12:31
I took the quote and tweaked it a little and said to myself but if I wanted to be able to help as many people as possible, then I need to help people also outside, those who want to homeschool on school because for some people it's not an option. For some people it's not a choice they believe they can make. I know my wife will say it's an option for everybody, but in the life people have decided upon, they have ruled out that. But then there's so much of what we have learned of this style of parenting and true, being immersed into thinking about learning and parenting and and all this for the last 20 years or more, that we can help all of the people with where. If I only wanted to help the people who want to on school, then it's not such a big crowd I get to help. So that's how I've used that quote in my own professional life to say, hey, maybe I should help even more people, that would make the world a better place?

13:35 - Dean Bokhari (Guest)
Have you already did you say that you had already started a group of of dads and gathered a group together that were already doing the homeschooling and no, the the the better that institutes is separate.

13:49 - Jesper Conrad (Host)
For the podcast, it is Okay. It is a project I'm doing together with another world schooling dad called Martin Cook and we will kick off with a summit in the spring where we will get a lot of different speakers to come and talk about fatherhood and the idea is to have that circles two times a month and then maybe a wordly wordly, not monthly workshop when the first one will be passed when this episode is I believe it will be on Christmas actually, because this evening is no no, family my cause a few problems.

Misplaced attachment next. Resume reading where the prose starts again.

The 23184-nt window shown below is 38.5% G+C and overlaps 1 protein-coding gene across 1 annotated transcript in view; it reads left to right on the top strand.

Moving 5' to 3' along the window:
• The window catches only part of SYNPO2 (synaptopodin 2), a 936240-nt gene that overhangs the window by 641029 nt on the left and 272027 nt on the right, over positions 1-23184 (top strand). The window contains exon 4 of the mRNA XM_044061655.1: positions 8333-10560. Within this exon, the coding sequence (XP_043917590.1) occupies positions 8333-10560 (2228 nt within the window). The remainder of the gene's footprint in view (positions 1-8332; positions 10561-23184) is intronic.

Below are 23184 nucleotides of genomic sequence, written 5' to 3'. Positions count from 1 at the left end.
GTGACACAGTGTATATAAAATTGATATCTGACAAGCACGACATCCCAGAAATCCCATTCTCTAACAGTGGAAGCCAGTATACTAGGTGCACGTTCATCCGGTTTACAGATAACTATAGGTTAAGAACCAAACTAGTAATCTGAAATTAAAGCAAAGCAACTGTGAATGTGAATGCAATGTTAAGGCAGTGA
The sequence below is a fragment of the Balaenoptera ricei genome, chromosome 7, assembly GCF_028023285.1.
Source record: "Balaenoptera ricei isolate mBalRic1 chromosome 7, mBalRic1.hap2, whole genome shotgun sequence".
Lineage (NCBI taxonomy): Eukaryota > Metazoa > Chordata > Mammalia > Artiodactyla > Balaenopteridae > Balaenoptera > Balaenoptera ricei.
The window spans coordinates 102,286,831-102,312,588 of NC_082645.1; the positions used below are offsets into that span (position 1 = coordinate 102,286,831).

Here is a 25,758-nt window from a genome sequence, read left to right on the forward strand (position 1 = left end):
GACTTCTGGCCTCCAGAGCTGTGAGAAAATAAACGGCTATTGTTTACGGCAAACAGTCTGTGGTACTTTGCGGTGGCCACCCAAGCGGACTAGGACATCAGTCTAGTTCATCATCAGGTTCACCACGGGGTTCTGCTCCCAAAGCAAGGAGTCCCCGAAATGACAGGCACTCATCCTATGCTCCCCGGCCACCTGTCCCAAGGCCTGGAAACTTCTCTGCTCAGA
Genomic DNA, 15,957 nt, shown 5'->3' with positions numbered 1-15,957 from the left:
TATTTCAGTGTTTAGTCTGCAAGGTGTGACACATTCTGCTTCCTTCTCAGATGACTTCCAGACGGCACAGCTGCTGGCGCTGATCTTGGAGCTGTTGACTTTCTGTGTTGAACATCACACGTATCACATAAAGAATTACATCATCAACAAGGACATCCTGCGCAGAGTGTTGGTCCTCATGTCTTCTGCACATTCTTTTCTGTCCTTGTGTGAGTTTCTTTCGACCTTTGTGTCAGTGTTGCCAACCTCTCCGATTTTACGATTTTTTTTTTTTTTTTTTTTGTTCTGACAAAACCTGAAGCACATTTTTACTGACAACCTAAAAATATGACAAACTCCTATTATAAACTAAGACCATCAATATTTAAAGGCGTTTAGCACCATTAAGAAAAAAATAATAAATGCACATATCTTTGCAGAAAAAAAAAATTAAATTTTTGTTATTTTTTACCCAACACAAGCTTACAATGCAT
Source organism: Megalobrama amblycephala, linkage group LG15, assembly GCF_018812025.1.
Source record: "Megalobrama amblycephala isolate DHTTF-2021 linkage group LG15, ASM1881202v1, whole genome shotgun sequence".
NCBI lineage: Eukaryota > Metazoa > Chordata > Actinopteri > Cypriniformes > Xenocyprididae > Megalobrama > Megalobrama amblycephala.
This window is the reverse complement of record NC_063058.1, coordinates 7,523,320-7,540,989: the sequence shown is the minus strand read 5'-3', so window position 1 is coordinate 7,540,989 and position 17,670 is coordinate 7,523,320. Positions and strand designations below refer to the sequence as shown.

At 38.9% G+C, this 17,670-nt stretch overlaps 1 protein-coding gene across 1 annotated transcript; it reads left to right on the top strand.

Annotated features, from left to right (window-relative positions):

14:32 - Dean Bokhari (Guest)
Many, many angry wives from different parts of the world.

14:36 - Jesper Conrad (Host)
I would have to really agree that this is a shitty dad and he's to do something about it for that timing to work. But it will be about Martin, like many of us, has like a weird feeling about Christmas because it's made up to be this now everybody needs to get together and be happy and then people just like said and many dads out there, don't know what's in the presence when they are being opened as well. You know, there's so many things where we can step up and do better around.

15:07 - Cecilie Conrad (Host)
Christmas. It's nice to talk to you now that we're recording.

15:12 - Jesper Conrad (Host)
Often I don't I get more surprised than that.

15:16 - Cecilie Conrad (Host)
I didn't know that you were making a holiday.

15:20 - Dean Bokhari (Guest)
No, we will do it. Wow, that's you know. I'd love to learn more about that as well. You know, because I, you know, we, I'm involved in this men's group where we meet on a biweekly basis. You know, it's just a bunch, just a group, a small group of other dads, and they're also, you know, we're all sort of entrepreneurs, we're all sort of leaders in our own domains and we just kind of learn from each other and we pick a different topic every two weeks and we just dig in and it's usually their parenting related, business related, or we'll talk about something like vulnerability as it relates to being a man in modern society today. And man, I mean they get heavy. I mean they're beautiful conversations and I thoroughly enjoy them Because I, like you said, jesper, you know, now more than ever, I feel, at least you know, men are unable to really be their true selves because of all this funny stuff that's happening in our culture today.

16:32 - Cecilie Conrad (Host)
It's happened for a few generations.

16:35 - Dean Bokhari (Guest)
Yeah.

16:36 - Cecilie Conrad (Host)
I'm sorry to interrupt you. Please go.

16:37 - Dean Bokhari (Guest)
No, please go ahead.

16:39 - Cecilie Conrad (Host)
No, it's just because I used to be a fierce feminist and my mother was a fierce feminist and in you know, I you'd get along well with my wife.